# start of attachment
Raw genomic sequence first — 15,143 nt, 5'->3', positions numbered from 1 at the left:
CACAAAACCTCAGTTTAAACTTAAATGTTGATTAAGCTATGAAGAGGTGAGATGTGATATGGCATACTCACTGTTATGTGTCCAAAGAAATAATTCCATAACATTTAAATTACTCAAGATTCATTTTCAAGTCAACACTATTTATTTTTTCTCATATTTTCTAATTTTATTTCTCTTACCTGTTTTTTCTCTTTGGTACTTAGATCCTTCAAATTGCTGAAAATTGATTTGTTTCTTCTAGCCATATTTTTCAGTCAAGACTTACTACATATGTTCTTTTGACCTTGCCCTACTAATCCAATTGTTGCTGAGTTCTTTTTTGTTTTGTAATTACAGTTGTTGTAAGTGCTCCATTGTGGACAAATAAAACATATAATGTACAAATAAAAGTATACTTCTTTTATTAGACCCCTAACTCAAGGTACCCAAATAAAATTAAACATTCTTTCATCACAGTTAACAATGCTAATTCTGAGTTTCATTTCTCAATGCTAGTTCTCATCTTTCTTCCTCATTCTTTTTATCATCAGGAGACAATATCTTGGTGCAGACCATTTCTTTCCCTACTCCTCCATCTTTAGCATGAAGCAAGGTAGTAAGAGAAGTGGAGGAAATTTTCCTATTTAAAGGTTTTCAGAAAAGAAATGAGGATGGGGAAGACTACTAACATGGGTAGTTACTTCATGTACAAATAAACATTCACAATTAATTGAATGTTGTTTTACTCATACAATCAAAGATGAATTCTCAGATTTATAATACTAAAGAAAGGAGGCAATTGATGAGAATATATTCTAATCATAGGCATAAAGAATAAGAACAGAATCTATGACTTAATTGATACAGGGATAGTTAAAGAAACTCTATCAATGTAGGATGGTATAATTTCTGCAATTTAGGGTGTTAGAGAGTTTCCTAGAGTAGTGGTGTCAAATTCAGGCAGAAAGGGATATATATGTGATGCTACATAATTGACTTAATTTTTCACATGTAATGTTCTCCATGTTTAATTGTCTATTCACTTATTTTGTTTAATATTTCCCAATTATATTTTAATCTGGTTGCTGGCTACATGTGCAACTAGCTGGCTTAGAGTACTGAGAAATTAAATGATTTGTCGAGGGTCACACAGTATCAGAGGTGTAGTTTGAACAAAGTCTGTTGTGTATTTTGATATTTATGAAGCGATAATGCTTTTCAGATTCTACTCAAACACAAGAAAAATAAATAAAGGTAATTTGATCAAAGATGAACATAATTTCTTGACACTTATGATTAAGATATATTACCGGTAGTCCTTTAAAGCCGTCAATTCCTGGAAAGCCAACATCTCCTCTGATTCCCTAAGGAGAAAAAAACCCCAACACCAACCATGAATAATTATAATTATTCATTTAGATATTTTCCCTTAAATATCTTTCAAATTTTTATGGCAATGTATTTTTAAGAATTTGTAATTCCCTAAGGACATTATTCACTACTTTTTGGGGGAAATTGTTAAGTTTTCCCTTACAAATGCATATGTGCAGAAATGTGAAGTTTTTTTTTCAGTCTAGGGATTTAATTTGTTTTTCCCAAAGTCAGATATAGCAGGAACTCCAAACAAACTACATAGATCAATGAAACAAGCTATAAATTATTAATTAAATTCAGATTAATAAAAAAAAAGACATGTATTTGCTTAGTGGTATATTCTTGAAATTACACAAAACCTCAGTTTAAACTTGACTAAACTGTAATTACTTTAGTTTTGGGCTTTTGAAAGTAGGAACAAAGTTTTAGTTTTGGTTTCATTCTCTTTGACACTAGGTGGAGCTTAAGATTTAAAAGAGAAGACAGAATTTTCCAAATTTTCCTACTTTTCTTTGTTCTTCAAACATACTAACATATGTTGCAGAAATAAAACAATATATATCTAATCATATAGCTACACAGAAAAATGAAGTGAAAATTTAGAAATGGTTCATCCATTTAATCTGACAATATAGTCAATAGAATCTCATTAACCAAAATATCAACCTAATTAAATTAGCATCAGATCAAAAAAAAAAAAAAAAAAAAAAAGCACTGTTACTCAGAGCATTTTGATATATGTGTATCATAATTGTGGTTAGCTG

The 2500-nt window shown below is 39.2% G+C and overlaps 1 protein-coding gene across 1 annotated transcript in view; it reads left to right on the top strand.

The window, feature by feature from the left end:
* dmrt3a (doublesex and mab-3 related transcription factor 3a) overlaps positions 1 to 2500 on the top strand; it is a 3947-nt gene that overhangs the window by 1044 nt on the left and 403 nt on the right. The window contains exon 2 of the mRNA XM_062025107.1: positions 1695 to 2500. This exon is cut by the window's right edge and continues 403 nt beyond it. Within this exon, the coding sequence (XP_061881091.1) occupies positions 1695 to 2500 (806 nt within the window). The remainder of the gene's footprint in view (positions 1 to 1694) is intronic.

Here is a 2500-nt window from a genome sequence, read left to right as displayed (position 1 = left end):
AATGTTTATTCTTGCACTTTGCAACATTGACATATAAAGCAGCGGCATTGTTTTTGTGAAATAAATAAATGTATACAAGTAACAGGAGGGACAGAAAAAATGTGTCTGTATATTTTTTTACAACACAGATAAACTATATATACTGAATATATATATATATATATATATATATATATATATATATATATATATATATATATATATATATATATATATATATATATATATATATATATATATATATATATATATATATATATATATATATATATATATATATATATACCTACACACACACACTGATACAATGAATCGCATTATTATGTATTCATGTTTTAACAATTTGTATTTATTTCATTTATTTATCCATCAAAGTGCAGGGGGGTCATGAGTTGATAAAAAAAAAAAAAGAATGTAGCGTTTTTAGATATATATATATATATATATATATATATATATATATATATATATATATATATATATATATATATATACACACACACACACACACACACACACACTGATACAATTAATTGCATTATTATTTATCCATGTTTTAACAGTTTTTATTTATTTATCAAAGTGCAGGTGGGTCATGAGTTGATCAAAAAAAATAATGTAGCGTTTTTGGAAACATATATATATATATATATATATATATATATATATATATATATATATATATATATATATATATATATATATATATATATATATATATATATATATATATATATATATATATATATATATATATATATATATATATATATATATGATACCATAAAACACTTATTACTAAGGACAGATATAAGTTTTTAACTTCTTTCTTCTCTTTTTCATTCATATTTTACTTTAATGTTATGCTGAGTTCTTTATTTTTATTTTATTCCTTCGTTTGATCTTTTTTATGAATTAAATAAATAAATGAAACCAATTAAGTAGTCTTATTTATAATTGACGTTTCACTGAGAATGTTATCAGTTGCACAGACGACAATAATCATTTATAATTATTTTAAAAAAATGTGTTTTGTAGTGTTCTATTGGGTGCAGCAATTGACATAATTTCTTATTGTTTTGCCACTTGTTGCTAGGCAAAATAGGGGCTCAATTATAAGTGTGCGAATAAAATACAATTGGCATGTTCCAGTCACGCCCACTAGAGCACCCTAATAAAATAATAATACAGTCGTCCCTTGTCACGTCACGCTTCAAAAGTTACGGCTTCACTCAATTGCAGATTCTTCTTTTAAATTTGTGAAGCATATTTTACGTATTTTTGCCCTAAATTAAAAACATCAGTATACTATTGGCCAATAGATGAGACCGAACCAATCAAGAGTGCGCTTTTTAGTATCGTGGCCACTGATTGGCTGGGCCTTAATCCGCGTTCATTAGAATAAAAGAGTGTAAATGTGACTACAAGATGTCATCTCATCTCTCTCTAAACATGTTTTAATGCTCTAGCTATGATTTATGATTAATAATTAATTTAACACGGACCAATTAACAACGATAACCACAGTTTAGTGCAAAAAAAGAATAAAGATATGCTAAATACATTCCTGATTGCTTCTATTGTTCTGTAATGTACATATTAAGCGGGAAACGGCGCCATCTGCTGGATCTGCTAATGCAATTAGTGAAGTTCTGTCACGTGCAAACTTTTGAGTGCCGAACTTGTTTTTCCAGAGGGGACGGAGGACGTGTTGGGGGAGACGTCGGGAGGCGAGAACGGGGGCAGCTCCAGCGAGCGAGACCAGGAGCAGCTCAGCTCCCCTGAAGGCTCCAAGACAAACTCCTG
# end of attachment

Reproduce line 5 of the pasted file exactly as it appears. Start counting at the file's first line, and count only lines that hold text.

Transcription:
* dmrt3a (doublesex and mab-3 related transcription factor 3a) overlaps positions 1 to 2500 on the top strand; it is a 3947-nt gene that overhangs the window by 1044 nt on the left and 403 nt on the right. The window contains exon 2 of the mRNA XM_062025107.1: positions 1695 to 2500. This exon is cut by the window's right edge and continues 403 nt beyond it. Within this exon, the coding sequence (XP_061881091.1) occupies positions 1695 to 2500 (806 nt within the window). The remainder of the gene's footprint in view (positions 1 to 1694) is intronic.